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Guidelines fall short on bariatric surgery

Appropriate guidance is lacking in long-term nutritional monitoring and support

The National Health and Medical Research Council (NHMRC) Clinical practice guidelines for the management of overweight and obesity were released in early June 2013, replacing the 2003 version, intended for use by specialists and general practitioners.1 A multidisciplinary committee oversaw the guideline development process, aiming to systematically identify and evaluate evidence. In my view, this process has failed with regard to the section dealing with bariatric surgery, thereby failing severely obese Australians and those caring for them.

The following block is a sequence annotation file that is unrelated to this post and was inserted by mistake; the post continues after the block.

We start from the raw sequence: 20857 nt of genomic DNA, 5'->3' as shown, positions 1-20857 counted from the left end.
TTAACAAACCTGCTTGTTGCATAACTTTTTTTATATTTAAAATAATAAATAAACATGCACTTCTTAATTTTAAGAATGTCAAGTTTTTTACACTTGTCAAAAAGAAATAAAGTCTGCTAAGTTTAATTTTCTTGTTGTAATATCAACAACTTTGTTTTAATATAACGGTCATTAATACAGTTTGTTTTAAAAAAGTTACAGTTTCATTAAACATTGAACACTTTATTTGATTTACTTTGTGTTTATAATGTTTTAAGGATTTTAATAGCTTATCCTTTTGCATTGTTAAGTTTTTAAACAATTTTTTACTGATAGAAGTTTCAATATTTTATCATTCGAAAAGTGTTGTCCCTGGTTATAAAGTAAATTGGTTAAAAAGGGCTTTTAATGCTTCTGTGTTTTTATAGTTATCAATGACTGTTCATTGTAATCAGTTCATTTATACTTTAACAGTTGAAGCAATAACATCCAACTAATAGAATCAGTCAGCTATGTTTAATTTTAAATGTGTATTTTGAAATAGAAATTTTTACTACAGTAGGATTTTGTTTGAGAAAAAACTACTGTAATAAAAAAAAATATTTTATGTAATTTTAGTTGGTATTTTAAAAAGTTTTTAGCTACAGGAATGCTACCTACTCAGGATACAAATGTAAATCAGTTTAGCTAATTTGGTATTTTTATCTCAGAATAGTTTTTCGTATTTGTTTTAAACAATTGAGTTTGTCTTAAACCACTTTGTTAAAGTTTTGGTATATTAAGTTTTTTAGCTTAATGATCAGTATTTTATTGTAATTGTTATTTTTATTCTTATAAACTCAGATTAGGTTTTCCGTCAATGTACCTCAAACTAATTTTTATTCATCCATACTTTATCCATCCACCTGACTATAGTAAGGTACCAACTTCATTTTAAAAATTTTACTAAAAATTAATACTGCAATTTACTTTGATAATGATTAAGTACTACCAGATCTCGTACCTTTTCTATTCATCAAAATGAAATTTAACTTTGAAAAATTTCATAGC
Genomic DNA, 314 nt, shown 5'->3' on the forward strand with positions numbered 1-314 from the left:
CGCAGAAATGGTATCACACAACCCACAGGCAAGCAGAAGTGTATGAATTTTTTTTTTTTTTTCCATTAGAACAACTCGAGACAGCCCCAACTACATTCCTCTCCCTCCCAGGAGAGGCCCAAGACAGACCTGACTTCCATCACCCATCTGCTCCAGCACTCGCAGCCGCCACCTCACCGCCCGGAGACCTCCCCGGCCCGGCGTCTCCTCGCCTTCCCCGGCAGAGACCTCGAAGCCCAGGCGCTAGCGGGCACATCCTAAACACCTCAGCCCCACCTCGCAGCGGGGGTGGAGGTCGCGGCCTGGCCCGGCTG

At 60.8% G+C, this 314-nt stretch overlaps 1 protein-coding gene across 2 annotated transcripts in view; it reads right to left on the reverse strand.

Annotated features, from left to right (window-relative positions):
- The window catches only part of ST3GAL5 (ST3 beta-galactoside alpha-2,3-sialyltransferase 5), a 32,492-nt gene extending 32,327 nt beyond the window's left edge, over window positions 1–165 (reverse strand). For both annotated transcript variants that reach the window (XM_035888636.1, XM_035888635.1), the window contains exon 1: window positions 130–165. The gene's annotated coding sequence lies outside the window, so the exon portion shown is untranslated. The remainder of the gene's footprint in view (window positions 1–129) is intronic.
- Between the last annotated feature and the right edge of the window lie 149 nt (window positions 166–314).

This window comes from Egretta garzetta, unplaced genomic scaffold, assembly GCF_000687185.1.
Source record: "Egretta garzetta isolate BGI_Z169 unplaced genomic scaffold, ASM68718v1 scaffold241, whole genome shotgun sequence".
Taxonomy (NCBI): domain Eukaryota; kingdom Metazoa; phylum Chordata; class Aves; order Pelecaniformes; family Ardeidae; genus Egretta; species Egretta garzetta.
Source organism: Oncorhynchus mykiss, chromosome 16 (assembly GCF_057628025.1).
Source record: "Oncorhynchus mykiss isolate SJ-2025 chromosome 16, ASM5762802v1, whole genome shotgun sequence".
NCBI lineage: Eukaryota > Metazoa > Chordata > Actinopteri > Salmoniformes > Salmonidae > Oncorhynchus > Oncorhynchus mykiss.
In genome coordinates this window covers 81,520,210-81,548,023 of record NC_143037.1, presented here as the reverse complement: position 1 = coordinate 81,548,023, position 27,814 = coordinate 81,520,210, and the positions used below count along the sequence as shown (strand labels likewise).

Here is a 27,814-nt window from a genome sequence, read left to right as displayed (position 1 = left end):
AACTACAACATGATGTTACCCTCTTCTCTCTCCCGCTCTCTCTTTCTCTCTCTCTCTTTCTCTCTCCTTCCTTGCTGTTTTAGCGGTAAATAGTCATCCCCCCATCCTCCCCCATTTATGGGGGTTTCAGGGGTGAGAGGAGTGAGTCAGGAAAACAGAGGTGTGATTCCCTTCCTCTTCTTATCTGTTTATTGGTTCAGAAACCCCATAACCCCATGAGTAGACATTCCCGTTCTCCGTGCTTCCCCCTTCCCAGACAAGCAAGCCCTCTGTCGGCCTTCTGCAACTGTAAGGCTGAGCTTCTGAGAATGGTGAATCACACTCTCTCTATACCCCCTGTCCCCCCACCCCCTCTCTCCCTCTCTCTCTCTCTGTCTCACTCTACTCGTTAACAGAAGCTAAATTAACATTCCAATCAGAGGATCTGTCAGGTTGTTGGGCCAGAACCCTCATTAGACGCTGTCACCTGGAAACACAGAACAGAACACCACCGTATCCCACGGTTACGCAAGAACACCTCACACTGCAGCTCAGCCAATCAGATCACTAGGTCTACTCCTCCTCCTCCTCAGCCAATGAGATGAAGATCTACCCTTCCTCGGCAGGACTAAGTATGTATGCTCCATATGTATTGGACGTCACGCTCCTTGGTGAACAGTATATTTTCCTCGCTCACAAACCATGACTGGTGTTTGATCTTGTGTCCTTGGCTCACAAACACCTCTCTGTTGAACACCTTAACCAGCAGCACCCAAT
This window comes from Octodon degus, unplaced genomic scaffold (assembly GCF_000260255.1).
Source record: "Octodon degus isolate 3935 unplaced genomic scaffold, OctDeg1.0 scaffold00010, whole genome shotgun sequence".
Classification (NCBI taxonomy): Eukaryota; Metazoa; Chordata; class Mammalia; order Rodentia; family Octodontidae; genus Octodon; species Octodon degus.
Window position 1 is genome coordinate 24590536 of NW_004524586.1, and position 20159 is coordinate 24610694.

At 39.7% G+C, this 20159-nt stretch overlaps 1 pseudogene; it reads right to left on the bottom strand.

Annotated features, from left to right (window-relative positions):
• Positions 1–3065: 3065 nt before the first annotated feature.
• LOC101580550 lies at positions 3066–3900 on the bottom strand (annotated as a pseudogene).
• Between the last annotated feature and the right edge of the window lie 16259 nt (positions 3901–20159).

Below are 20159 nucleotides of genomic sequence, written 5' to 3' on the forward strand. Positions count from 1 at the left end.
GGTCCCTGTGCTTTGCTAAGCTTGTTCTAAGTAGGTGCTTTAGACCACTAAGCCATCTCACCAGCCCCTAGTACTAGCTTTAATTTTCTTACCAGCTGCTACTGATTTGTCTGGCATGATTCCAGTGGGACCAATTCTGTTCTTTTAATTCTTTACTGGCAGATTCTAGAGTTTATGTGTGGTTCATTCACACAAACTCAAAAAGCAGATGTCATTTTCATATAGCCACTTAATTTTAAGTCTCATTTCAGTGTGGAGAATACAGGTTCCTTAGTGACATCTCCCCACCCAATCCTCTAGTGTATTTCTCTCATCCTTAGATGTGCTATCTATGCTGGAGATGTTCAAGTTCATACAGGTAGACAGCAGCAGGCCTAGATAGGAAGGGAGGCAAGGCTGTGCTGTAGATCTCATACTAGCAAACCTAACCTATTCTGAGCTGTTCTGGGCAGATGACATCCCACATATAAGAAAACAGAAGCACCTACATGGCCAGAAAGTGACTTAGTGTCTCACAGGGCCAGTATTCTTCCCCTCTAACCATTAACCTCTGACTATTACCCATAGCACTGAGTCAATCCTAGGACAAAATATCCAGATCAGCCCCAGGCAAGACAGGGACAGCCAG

My greatest concern is the section about nutrition and supplementation after bariatric surgery. Nutritional issues are a critical downside to bariatric surgery and should be front of mind whenever doctors, nurses, dietitians or any other health professionals interact with a patient after surgery. High-quality guidance is required in the care of the thousands of patients who have had bariatric surgery. After bariatric surgery, energy intake is markedly reduced, food choices and diet quality often change, absorption of micronutrients such as iron, calcium, vitamin D and vitamin B12